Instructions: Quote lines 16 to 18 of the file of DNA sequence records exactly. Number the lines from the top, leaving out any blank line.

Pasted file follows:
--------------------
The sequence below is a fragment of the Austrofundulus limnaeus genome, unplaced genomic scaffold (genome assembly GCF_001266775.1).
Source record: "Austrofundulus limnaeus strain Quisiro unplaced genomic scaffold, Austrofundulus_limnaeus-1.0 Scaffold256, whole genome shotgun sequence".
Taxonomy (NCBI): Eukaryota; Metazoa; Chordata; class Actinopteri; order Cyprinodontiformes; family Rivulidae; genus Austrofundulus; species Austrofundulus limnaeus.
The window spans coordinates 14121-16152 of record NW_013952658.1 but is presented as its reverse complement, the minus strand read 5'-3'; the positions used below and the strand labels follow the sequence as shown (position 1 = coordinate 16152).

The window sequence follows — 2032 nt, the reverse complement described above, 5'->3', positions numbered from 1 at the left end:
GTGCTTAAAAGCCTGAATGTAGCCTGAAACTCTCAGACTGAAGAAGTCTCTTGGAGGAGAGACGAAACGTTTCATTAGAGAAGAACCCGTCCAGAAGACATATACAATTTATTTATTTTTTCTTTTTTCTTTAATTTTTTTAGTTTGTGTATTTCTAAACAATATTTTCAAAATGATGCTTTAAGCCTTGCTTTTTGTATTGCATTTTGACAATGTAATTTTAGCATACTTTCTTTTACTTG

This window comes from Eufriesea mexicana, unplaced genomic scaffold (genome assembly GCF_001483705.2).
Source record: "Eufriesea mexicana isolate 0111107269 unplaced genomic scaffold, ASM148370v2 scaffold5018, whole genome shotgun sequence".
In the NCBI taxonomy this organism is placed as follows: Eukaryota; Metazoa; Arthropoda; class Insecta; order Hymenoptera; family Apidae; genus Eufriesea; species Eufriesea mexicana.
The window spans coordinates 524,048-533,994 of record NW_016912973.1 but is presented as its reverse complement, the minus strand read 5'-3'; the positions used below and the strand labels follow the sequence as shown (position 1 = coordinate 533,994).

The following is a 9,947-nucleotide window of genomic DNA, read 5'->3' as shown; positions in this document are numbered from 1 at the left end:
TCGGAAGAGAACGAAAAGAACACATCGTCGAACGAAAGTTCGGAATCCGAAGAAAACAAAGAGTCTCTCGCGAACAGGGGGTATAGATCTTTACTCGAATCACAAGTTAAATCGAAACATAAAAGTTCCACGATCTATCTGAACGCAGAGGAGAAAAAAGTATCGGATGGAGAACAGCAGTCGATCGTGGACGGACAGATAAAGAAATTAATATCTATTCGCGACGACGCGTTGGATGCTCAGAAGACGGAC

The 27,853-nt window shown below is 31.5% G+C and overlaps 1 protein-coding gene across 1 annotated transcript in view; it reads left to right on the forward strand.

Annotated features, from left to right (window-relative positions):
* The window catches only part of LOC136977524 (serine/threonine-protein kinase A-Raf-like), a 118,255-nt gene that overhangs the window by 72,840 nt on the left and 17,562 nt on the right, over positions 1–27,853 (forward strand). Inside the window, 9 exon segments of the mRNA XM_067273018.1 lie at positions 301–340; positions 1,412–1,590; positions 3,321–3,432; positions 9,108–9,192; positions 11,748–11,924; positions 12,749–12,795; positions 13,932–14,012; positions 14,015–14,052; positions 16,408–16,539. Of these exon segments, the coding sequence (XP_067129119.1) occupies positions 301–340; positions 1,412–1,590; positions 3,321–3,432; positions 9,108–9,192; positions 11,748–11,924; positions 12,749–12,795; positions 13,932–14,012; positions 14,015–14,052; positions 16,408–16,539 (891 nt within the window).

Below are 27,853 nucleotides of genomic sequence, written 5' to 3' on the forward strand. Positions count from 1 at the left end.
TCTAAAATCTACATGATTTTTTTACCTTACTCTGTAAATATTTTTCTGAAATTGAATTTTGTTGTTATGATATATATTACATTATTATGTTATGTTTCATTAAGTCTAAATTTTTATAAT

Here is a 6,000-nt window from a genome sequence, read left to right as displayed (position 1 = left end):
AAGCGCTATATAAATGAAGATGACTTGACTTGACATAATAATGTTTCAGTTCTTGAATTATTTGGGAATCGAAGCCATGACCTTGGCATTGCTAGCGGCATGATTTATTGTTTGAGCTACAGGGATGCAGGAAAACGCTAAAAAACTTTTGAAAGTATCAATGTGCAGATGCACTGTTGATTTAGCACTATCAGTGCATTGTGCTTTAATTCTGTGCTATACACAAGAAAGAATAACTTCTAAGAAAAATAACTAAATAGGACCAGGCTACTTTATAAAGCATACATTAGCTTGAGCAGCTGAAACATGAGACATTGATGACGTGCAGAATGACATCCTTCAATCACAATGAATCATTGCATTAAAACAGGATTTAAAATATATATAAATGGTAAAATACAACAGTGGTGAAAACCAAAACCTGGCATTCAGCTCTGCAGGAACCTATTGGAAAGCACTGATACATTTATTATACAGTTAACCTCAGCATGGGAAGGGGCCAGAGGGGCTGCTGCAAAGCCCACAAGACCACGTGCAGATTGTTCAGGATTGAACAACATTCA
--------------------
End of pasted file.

Below are 27,853 nucleotides of genomic sequence, written 5' to 3' on the forward strand. Positions count from 1 at the left end.
TCTAAAATCTACATGATTTTTTTACCTTACTCTGTAAATATTTTTCTGAAATTGAATTTTGTTGTTATGATATATATTACATTATTATGTTATGTTTCATTAAGTCTAAATTTTTATAAT

Here is a 6,000-nt window from a genome sequence, read left to right as displayed (position 1 = left end):